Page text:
Obviously a great deal of research went into it, but I felt that if it had focused on a few people only, it could have been harder hitting. Was the author's device a means of avoiding such character development?

Every map has its scale. I wanted to provide a broad base of characterization with which to consider a much larger story. Focusing character development on a few would limit how much I could include of the diversity of experience I’m representing. The novel does not do character in a way some readers are accustomed to, but this point of view is one that is being employed more often by novelists, in part, because I think it highlights the conflict between individual responsibility within collective identities. The novel becomes, I hope, a story that explores memory by depicting conflicting accounts of similar situations and explores culpability by giving no one person blame. The point of view choice highlights individuals within group systems, rather than privileging the individual’s choice. A “we” can be blameless and shadowed and unified and conflicted. It was important to me that no one person is privileged over another.

TaraSheaNesbit Mon 16-Jun-14 11:18:13


Incase anyone wonders what I was on about in my previous message - it was a response to someone who noted they toasted the queen but in fact we had a king during the war.

I have finished the book. I found it easy to read but as others have mentioned the style didn't particularly appeal. However, I did think it was very effective for the subject matter and left me with a better understanding of what it must have been like for the wives than if it had been based on a small group of wives. I did feel there was a sort of rhythm to the writing.

Did Tara Shea talk to women who had been there or did she base her novel on written accounts?

I had difficulty finding any wives still living, so I listened to oral histories, read memoirs, and went to Los Alamos to view archival documents.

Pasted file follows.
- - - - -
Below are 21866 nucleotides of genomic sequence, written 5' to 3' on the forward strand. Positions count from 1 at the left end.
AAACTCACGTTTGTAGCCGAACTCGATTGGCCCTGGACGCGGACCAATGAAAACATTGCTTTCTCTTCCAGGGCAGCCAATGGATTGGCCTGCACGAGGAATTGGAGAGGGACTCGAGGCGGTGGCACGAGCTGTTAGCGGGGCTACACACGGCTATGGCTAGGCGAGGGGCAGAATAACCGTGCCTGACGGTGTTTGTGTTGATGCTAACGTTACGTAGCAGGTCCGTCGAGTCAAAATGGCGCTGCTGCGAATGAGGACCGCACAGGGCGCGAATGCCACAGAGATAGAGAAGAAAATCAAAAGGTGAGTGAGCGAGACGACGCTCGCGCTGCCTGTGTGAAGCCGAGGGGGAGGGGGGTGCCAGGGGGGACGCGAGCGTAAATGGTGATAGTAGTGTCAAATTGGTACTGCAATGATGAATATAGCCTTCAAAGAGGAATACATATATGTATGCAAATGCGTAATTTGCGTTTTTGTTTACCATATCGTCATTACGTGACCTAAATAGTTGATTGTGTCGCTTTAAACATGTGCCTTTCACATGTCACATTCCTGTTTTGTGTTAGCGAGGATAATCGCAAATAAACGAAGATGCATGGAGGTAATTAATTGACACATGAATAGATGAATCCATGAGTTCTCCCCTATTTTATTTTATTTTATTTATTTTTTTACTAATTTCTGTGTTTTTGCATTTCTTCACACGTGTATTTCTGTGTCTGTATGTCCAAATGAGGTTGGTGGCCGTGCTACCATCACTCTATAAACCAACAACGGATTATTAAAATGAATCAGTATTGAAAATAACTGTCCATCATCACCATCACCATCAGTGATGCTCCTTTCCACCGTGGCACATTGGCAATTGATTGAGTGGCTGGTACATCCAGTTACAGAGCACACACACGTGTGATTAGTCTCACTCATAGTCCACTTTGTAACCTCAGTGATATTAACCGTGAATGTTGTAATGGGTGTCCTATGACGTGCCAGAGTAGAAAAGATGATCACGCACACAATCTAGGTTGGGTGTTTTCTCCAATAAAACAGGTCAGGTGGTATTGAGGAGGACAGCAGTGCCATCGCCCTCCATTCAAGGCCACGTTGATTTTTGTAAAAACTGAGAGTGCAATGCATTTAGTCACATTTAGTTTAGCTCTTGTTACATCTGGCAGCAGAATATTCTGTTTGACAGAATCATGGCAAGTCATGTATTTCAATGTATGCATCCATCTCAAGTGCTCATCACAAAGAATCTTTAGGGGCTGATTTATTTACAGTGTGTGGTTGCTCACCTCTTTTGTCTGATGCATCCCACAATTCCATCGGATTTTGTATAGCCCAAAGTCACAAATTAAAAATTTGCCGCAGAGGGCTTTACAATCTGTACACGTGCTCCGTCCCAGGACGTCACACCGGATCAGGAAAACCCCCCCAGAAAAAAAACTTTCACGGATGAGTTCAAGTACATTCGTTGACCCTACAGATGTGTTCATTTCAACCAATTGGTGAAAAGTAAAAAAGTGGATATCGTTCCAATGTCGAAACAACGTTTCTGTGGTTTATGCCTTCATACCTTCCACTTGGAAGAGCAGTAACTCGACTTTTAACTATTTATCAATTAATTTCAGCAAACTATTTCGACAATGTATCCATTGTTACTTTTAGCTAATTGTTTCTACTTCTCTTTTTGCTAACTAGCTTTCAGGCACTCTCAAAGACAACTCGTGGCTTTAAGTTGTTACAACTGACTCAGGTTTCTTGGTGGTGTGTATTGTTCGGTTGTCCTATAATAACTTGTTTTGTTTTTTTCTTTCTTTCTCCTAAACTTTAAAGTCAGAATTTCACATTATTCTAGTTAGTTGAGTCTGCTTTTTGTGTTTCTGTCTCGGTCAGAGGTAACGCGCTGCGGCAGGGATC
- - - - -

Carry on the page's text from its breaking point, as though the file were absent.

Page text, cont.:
TaraSheaNesbit Mon 16-Jun-14 11:19:36


I really enjoyed this book - unlike anything I have read before. I would like to ask the author what inspired to use this unusual style and was it easier or harder to write this way than regular prose?

The choice was inspired by listening to oral histories of the women recalling their own lives—they narrated in the “we” point of view by saying things like, “It was like this for us,” even when they were asked what it was like for them, individually. It was definitely a narrative challenge for me—it is much easier to write in first-person “I,” or narrate in a close third person, “he” or “she,” but that point of view would not fulfil my project for this story.

TaraSheaNesbit Mon 16-Jun-14 11:20:35


I found this a very interesting and entertaining read. I knew virtually nothing about the 2 years the USA invested in this science project in the desert. I found the Los Alamos visitor's web site and discovered a short video filmed in the 50's of the town, and saw the bath tub houses, water tower and apartments that the families got to know so well.
Like Lowslung has previously asked, I would be interested to know if the author found and interviewed many of the families that lived there in the last years of the war.

I didn’t when I was writing, in part because I needed to not be beholden to any one account and in part because I could not locate them. In my research I found that the women’s recollections often conflicted with one another, which becomes a fascinating point about memory. But since the book has been published women and children have emailed me and sent me letters. I was worried that they would find fault with my depictions, but the responses have been overwhelmingly positive. Hearing from readers has been one of my favourite parts about publishing this book.

TaraSheaNesbit Mon 16-Jun-14 11:22:59


I enjoyed reading the book, the style of writing made it compulsive - I found myself reading quickly and with very few pauses. The third person plural did however make it less personal and emotional, I would like to ask the author if this was a desired effect. Did the inspiration for the writing style come from any other literary source?

I was first alerted to the writing from a collective point of view about four years before I began my book, when I read Julianna Spahr’s The Transformation, which is told in a third person plural “they” perspective, about a group of three people. And when I started my novel I was reading the very funny and very sad Europeana: A Brief History of the Twentieth Century by Patrik Ouredník, in which the author represents the twentieth century with all its contradictions in a very short book that exists as a kind of listing of unusual facts placed side by side with very ingenious results.